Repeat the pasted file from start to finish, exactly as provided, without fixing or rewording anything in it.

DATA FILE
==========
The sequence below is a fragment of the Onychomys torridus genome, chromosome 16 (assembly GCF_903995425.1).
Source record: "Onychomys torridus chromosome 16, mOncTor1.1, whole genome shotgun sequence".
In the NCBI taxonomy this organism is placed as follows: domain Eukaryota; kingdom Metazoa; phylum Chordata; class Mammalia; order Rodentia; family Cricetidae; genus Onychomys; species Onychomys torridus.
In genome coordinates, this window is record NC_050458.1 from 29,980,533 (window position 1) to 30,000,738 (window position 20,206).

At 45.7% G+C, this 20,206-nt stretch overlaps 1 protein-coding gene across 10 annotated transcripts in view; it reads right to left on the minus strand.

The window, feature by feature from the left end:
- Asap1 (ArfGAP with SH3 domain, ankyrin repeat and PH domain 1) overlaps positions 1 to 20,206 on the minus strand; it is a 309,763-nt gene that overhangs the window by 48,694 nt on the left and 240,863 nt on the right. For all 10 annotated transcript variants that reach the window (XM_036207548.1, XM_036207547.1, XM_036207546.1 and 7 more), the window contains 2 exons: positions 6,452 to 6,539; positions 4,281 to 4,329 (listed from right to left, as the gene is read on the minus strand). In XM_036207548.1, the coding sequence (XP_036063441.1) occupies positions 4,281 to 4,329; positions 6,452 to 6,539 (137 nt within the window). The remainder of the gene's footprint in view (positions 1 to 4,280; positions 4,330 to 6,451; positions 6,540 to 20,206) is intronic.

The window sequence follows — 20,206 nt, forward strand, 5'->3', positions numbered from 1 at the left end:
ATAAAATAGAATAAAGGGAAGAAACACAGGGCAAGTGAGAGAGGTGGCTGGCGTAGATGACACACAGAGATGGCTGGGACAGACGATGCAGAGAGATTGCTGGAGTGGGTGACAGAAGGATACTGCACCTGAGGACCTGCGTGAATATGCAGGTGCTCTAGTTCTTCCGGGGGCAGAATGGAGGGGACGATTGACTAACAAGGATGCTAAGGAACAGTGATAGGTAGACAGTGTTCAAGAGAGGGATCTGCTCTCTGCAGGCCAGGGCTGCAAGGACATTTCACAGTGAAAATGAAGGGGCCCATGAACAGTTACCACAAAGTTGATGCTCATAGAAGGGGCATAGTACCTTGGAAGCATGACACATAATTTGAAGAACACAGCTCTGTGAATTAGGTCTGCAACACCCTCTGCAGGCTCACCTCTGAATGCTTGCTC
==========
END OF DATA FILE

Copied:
The sequence below is a fragment of the Onychomys torridus genome, chromosome 16 (assembly GCF_903995425.1).
Source record: "Onychomys torridus chromosome 16, mOncTor1.1, whole genome shotgun sequence".
In the NCBI taxonomy this organism is placed as follows: domain Eukaryota; kingdom Metazoa; phylum Chordata; class Mammalia; order Rodentia; family Cricetidae; genus Onychomys; species Onychomys torridus.
In genome coordinates, this window is record NC_050458.1 from 29,980,533 (window position 1) to 30,000,738 (window position 20,206).

At 45.7% G+C, this 20,206-nt stretch overlaps 1 protein-coding gene across 10 annotated transcripts in view; it reads right to left on the minus strand.

The window, feature by feature from the left end:
- Asap1 (ArfGAP with SH3 domain, ankyrin repeat and PH domain 1) overlaps positions 1 to 20,206 on the minus strand; it is a 309,763-nt gene that overhangs the window by 48,694 nt on the left and 240,863 nt on the right. For all 10 annotated transcript variants that reach the window (XM_036207548.1, XM_036207547.1, XM_036207546.1 and 7 more), the window contains 2 exons: positions 6,452 to 6,539; positions 4,281 to 4,329 (listed from right to left, as the gene is read on the minus strand). In XM_036207548.1, the coding sequence (XP_036063441.1) occupies positions 4,281 to 4,329; positions 6,452 to 6,539 (137 nt within the window). The remainder of the gene's footprint in view (positions 1 to 4,280; positions 4,330 to 6,451; positions 6,540 to 20,206) is intronic.

The window sequence follows — 20,206 nt, forward strand, 5'->3', positions numbered from 1 at the left end:
ATAAAATAGAATAAAGGGAAGAAACACAGGGCAAGTGAGAGAGGTGGCTGGCGTAGATGACACACAGAGATGGCTGGGACAGACGATGCAGAGAGATTGCTGGAGTGGGTGACAGAAGGATACTGCACCTGAGGACCTGCGTGAATATGCAGGTGCTCTAGTTCTTCCGGGGGCAGAATGGAGGGGACGATTGACTAACAAGGATGCTAAGGAACAGTGATAGGTAGACAGTGTTCAAGAGAGGGATCTGCTCTCTGCAGGCCAGGGCTGCAAGGACATTTCACAGTGAAAATGAAGGGGCCCATGAACAGTTACCACAAAGTTGATGCTCATAGAAGGGGCATAGTACCTTGGAAGCATGACACATAATTTGAAGAACACAGCTCTGTGAATTAGGTCTGCAACACCCTCTGCAGGCTCACCTCTGAATGCTTGCTC